Movendi International reported back in February that Big Alcohol will seek to slash India’s customs duty on imported alcohol products through the free trade agreement (FTA) with the United Kingdom (UK). Now alcohol industry lobby group International Spirits and Wines Association of India (ISWAI) has made their demands known. Big Alcohol demands an immediate 75% slashing of customs duty for imported alcohol products with an eventual reduction to 30% over a three-year period. If the demand becomes policy people and communities in India will be flooded with imported and cheaply available alcohol.

Big Alcohol lobby group International Spirits and Wines Association of India (ISWAI) is pushing to slash taxes on British imported alcohol products and accelerate imports via the proposed free trade agreement (FTA) between India and the UK.

ISWAI is a lobby group for some of the largest liquor companies in the world, such as Bacardi, Beam Suntory, Brown-Forman, Campari Group, Diageo, Moët Hennessy, and Pernod Ricard.

The customs duty paid for foreign-made liquor in India helps to protect the country – where most people live free from alcohol – from being flooded with imported alcohol. However, customs duty have been an obstacle to Big Alcohol’s profit maximization goals in India. Currently, all imported alcohol products are subject to 150% customs duty.

Movendi International previously reported on Big Alcohol’s plans to use the FTA between India and UK to weaken alcohol laws. The FTA talks began in January and already in February the chief executive of Chivas Brothers (owned by Pernod Ricard) was signaling the Big Alcohol push to weaken the Indian customs duty on imported whiskey.

Big Alcohol campaign for new markets

ISWAI is pushing for a 75% immediate slashing of customs duty for imported alcohol products. Over 3 years ISWAI wants this customs rate reduced to 30%. This would directly and massively benefit the alcohol giants behind ISWAI as they seek to exploit India as new market, attempting to convert Indian alcohol abstainers to become users of their international products.

And the British government is doing the dirty work for Big Alcohol. London has expressed that cutting taxes on exports of finished goods, like Scotch whisky and British-made cars are a priority for them in the UK-India FTA.

Four rounds of FTA talks have been concluded. Both parties have agreed to finish the talks and reach an agreement by Diwali, which falls on October 24, 2022.

If the India-UK FTA leads to a customs duty cut for imported alcohol products, it will likely affect ongoing FTA negotiations with the European Union and Canada. Big Alcohol will interfere to achieve similar slashes in taxes for imported alcohol products through these two FTAs as well. Thus, flooding India with even more alcohol.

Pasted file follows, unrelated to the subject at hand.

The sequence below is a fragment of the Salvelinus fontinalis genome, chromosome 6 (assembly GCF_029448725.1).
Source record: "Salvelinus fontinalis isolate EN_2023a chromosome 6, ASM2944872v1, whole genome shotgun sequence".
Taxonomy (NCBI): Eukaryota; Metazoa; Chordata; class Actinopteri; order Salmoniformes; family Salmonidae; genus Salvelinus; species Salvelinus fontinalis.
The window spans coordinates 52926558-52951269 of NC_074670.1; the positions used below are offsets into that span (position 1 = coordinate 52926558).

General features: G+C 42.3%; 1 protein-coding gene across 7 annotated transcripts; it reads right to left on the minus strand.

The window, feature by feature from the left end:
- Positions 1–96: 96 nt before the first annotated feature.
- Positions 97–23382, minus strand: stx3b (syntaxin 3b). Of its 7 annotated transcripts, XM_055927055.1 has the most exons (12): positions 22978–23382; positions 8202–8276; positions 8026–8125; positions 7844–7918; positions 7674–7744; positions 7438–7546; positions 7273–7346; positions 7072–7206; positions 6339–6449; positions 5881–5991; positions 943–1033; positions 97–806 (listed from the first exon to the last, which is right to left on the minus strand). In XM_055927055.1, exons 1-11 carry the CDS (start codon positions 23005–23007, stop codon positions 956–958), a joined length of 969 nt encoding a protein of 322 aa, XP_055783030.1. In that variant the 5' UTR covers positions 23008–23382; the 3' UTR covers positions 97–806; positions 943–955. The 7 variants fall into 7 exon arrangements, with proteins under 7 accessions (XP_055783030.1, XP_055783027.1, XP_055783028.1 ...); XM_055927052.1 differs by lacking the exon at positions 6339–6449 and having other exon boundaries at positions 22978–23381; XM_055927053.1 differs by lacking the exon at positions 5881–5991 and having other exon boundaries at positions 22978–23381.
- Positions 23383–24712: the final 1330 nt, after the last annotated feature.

In 2019 India imported 1.66 million cases of Bottled in Origin (BIO) liquor. Out of this 1.18 million were Scotch whisky. The remaining 0.5 million mainly consisted of alco-bev products from the US, white spirits from the EU, and others. Big Alcohol stands to gain millions at the cost of the health and well-being of the Indian people if the FTA slashes customs duty for imported alcohol products.

Already trade agreements have weakened the Indian customs duty on imported alcohol products. In April, India and Australia signed the ECTA, an early harvest agreement intended to be the first step towards a larger deal due to be finalized by the end of this year. Through this, the threshold price of bottled wine was reduced.

The alcohol industry and trade agreements

Movendi International has previously reported evidence that revealed how the alcohol industry uses trade agreements to influence alcohol policies to benefit the private profit interest of alcohol companies to the detriment of the public interest to be protect from alcohol harm.

Mounting evidence has exposed that the alcohol industry uses the trade policy arena to interfere against alcohol policies, such as reducing tariffs and manipulating health warning labeling on alcohol products.

A study by Barlow and colleagues published in The Lancet found that the alcohol industry infiltrated World Trade Organization (WTO) discussions at Technical Barriers to Trade Committee meetings on alcohol health warnings and advanced pro-industry arguments in domestic settings to prevent effective alcohol policies.

Movendi International’s Alcohol Issues Podcast Season 2 Episode 5 further explores how and to what extent the alcohol industry uses the trade policy arena to shape alcohol policy around the world remains poorly understood.

Source Website: The Print